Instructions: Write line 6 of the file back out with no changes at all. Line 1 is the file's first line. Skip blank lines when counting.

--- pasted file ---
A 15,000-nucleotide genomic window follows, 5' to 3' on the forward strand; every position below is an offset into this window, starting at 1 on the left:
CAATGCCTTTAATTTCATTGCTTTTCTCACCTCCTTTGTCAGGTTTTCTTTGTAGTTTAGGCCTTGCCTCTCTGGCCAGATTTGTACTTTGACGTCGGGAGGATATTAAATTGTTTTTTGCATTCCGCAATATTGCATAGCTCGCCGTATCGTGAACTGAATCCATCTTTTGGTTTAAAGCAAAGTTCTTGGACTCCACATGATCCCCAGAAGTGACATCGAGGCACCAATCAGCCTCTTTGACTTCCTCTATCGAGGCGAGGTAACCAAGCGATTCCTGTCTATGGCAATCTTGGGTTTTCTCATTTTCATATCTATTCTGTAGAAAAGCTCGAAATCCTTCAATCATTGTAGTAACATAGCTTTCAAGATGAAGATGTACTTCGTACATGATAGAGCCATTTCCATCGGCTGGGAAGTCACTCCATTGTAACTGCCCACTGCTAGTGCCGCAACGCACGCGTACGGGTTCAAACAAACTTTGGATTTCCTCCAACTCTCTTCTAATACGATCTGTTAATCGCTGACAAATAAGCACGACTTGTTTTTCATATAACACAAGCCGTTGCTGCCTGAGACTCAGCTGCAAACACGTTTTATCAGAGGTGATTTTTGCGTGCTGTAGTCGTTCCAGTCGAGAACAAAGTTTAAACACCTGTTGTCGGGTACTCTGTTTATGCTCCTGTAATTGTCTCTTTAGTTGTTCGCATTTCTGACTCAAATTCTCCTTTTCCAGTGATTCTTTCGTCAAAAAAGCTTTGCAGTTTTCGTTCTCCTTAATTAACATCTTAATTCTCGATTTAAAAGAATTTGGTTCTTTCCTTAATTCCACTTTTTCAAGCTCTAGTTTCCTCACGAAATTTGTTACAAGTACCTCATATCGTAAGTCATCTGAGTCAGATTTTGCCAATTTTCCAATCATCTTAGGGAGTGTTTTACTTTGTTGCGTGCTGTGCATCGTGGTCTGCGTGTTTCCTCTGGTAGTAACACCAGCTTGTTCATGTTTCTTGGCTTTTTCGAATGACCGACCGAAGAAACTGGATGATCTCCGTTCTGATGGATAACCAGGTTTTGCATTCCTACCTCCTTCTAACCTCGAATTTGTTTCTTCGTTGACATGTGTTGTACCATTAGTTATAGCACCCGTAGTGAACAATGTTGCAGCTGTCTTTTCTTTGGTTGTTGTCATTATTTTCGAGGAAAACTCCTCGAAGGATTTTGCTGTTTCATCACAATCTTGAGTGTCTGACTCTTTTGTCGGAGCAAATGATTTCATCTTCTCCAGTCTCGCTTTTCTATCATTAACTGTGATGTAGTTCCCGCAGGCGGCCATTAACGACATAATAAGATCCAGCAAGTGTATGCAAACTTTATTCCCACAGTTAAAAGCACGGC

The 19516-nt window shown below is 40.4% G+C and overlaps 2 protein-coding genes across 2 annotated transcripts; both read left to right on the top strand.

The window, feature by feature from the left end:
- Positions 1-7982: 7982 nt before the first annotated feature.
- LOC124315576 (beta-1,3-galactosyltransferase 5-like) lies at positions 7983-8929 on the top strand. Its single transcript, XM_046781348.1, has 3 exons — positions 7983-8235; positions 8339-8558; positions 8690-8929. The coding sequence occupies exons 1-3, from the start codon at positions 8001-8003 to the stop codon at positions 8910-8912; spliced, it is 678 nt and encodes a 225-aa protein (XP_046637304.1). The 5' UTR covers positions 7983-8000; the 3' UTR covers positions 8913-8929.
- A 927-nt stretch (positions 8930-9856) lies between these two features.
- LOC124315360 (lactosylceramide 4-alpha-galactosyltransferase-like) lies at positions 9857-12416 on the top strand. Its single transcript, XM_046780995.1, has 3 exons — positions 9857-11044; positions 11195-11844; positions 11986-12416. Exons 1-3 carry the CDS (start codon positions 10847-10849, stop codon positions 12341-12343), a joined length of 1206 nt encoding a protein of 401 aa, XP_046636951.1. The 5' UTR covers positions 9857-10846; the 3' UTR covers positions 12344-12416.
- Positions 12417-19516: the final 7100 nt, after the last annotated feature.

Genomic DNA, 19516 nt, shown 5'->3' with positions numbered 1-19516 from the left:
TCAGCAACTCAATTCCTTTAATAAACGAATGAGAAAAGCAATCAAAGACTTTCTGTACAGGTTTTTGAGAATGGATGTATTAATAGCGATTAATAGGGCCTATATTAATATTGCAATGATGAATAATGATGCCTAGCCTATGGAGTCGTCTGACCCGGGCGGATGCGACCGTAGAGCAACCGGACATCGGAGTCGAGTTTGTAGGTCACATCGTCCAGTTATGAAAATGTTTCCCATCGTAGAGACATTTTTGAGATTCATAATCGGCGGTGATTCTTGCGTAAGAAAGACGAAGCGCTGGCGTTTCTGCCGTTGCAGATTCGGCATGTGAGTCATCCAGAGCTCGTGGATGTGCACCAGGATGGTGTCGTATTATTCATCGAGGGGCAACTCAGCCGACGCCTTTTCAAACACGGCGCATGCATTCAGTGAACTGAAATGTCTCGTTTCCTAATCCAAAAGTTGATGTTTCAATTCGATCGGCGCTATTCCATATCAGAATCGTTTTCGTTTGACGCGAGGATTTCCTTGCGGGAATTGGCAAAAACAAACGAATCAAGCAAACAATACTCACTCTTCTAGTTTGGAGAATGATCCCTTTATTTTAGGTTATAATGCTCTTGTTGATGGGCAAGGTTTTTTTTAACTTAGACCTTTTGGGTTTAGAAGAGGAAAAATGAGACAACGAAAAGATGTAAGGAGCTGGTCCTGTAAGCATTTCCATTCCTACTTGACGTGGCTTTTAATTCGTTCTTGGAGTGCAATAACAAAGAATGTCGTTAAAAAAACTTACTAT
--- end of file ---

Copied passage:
- LOC124315576 (beta-1,3-galactosyltransferase 5-like) lies at positions 7983-8929 on the top strand. Its single transcript, XM_046781348.1, has 3 exons — positions 7983-8235; positions 8339-8558; positions 8690-8929. The coding sequence occupies exons 1-3, from the start codon at positions 8001-8003 to the stop codon at positions 8910-8912; spliced, it is 678 nt and encodes a 225-aa protein (XP_046637304.1). The 5' UTR covers positions 7983-8000; the 3' UTR covers positions 8913-8929.